Monday, December 12, 2005
That’s the right way to do it.
Too much of academia is wedded to incrementalism. When a fiscal crunch hits, it’s far too common to see the same few cost-cutting moves, over and over again: freeze travel, freeze hiring, freeze library purchases, but leave every program intact. It’s the equivalent of the teenager watering down the whiskey in the liquor cabinet so Dad won’t find out. As long as all the bottles are still there, and you don’t look too close, all seems well.
Slight watering-down is a reasonable response to a mild, passing crunch, such as might happen when there’s a spike in heating costs or an overrun on a construction project. It’s a terrible response to a long-term and/or severe problem, such as deliberate public disinvestment in higher education or runaway health insurance costs.
The incremental approach is politically easy to sell on campus, since the people hurt by it (i.e. prospective future hires) aren’t around at the time to protest. (They exist – a quick glance at the academic job market of the last two decades is proof of that – but they aren’t organized at the right pressure points to make a difference, unlike incumbent faculty.) But it leaves the causes of the crunch intact, effectively guaranteeing that it will happen again.
Repeated incremental cuts (repeated or sustained hiring freezes, say) wind up drastically reducing the quality of each program, since any program has a certain minimum staffing level beneath which it cannot go and still exist. Can a given English department go from, say, 30 faculty to 28 and still function? Yes. Can a Ceramics program go from 1 to zero and still function? No. So ‘freezes’ become ‘flexible freezes’ (slush?) because to do otherwise would be to chop programs.
In my (admittedly limited) experience, I’ve never seen cuts restored. New hires can only be justified as replacements, and not every departure gets replaced.
Incrementalism saves some difficult conversations, buys time until some well-situated people retire, and makes no headlines. It’s easier. Reducing staff ‘by attrition’ means not having to fire anybody, not having to take on the unions, and not making waves; it also means not solving the problem. (And, for the record, it means systematically screwing the next generation. There's something wrong when deliberately eating your young is the 'moderate' course of action.)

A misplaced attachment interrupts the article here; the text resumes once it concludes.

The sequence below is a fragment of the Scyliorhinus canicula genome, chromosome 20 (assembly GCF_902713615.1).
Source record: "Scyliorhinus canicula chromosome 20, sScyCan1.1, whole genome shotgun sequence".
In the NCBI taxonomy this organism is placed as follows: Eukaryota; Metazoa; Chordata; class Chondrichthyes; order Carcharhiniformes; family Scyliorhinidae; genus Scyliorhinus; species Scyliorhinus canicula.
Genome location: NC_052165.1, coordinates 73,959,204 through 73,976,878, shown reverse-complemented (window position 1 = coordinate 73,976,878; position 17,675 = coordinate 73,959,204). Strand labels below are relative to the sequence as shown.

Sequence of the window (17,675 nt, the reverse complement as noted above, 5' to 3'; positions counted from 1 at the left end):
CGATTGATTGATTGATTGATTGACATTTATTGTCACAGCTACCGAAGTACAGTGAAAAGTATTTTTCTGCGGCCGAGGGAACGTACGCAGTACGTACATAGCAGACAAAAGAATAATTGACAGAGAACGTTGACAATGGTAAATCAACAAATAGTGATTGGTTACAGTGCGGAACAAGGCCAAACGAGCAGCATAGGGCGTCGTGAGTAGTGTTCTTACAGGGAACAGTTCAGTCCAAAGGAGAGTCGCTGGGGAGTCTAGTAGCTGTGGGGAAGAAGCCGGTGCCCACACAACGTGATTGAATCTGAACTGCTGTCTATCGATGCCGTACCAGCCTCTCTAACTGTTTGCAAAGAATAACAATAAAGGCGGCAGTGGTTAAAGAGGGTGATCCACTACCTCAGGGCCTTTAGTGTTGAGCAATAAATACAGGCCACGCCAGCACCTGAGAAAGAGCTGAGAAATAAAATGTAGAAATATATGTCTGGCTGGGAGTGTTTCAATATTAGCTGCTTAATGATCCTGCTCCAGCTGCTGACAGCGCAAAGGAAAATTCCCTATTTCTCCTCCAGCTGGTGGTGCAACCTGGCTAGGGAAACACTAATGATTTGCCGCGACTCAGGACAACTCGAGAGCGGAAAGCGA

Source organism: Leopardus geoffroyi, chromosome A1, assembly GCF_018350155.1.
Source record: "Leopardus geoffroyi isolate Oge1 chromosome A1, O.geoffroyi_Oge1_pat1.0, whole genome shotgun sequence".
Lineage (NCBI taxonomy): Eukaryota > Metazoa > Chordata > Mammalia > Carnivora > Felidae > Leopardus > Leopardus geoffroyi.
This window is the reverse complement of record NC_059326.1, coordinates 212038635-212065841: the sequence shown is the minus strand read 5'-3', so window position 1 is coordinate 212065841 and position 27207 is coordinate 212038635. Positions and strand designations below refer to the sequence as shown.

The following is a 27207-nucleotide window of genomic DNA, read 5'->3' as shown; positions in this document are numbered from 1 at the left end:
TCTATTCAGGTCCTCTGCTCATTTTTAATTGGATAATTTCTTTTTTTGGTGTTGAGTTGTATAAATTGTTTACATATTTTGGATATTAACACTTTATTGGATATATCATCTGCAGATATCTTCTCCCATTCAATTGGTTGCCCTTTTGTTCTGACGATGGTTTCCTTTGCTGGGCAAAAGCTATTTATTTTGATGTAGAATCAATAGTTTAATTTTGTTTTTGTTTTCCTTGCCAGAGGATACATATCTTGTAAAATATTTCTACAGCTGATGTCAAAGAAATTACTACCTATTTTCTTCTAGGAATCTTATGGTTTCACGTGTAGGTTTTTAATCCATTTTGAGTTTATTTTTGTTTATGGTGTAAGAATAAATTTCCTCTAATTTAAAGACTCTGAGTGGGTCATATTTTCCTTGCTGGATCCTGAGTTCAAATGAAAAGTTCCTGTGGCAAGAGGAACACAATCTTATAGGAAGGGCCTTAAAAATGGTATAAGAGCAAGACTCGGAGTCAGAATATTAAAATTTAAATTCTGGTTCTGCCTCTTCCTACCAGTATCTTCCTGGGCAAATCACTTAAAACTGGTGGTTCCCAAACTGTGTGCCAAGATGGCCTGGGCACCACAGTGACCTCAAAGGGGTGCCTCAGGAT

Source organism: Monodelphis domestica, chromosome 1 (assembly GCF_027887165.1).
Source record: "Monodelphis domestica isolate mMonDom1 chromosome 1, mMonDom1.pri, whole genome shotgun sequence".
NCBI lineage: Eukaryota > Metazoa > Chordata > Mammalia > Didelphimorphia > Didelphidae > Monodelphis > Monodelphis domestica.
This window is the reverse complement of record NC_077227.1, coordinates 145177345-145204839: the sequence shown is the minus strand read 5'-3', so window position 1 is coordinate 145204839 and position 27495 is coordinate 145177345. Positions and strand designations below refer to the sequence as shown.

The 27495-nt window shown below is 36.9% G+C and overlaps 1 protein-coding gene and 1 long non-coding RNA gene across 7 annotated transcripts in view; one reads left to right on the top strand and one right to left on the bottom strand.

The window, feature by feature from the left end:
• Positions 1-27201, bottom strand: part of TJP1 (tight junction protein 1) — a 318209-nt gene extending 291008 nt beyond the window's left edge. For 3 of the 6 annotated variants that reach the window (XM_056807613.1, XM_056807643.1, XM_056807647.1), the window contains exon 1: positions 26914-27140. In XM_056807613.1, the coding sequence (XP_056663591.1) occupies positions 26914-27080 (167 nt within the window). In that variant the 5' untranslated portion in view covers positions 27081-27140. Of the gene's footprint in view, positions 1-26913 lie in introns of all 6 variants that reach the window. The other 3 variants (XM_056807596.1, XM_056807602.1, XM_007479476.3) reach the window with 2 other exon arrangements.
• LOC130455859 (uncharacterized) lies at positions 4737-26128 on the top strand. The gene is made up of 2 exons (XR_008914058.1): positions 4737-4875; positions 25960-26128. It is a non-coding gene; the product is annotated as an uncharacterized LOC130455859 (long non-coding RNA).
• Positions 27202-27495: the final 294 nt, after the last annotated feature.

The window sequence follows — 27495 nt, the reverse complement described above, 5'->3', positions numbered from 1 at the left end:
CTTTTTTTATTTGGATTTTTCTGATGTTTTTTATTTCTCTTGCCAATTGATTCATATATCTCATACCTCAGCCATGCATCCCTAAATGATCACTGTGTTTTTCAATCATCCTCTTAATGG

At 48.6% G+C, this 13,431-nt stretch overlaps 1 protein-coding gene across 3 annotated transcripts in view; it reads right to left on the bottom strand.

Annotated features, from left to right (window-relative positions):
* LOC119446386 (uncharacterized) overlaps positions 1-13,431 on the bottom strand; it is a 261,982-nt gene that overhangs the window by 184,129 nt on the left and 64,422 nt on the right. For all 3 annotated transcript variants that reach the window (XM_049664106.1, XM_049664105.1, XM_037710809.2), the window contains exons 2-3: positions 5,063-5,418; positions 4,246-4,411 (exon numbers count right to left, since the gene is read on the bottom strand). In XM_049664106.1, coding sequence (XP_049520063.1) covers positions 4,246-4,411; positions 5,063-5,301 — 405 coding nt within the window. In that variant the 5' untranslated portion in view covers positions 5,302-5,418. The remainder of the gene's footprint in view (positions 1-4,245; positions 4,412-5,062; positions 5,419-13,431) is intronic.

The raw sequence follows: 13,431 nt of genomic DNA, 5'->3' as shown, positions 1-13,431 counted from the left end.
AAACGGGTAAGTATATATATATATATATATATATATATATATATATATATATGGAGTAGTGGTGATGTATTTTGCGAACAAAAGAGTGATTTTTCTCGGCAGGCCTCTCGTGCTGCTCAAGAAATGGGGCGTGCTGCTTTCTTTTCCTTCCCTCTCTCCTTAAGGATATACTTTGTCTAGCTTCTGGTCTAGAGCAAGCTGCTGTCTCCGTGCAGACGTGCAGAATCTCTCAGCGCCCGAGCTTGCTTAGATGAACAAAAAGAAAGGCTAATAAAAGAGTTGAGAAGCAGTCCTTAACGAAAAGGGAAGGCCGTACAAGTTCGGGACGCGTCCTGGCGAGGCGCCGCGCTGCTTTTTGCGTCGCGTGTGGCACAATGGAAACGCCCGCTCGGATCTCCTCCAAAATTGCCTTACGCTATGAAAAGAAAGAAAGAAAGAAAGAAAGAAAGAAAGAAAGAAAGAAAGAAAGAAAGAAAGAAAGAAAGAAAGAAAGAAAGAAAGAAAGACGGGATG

The “comprehensive” model of colleges and universities – all things to all people – simply isn’t sustainable in this political and economic climate. Rather than doing everything just a little bit worse every year, I’d prefer to see colleges make the tough choices while they still can. Pick a niche, and go with it. Pony up the resources to do that niche well, and make the cuts elsewhere, even to the point of entire programs and the tenured faculty who teach in them.
Behind closed doors, every administrative colleague I’ve ever had (myself included) will admit that some programs at a given school are stronger than others. Some of those strengths are public knowledge, but most aren’t; you can read all the websites and catalogs you want without ever seeing a college say “we teach x, but not very well.” In flush times, the thing to do may be to try to beef up the weaker programs. But when Katrina hits, it’s time to retire the euphemisms and face reality. Different schools will pick different niches, and rightly so: an honors college here, an art school there, an engineering school over there. That would be more sustainable, more honest, and (I think) ultimately more socially beneficial than continuing to maintain the fiction of comprehensiveness, each year a little less convincingly.
Anonymous, I don't know if the engineering programs that were eliminated were "weak," but I bet they were a lot more expensive to maintain than the "chalk-and-talk" majors, because of the need for labs, equipment, constant new technology, etc.
On the other hand, it's especially ironic (and tragic) that Tulane eliminated their civil and environmental engineering program.
If ever a city needed a university with an excellent civil & environmental engineering program, it's New Orleans.
With all the huge government spending going into rebuilding and recovery and relief efforts, I would think that a few strategic grants for Tulane faculty and students to do research and hands-on service-learning in New Orleans would be an excellent investment of public funds!
A lot of money is getting spent on levees, environmental recovery, infrastructure rebuilding. Why not have some on-the-spot academic expertise year-round rather than paying travel expenses for high-priced academic consultants to come in and offer their expertise?
Why aren't FEMA, EPA, and Army Corps of Engineers falling all over themselves to offer grant money to support Tulane's civil and environmental engineering program?
Strikes me as penny-wise and pound-foolish on the government's part.
New Orleans is an unparalleled opportunity for hands-on teaching and research in civil & environmental engineering. What a loss to New Orleans and to the wider world that might hope to learn important lessons from New Orleans' experiences.
If over $60M in donations has come in directly because of your EECS program, then why do you whack it?
180 Med School faculty and all engineering programs are "non essential" with the exception of BME and ChemE, yet every liberal arts program, every prof in the B-school, every ADMINISTRATOR is deemed essential.
These were wise choices? Good luck getting anybody to donate to that alumni fund...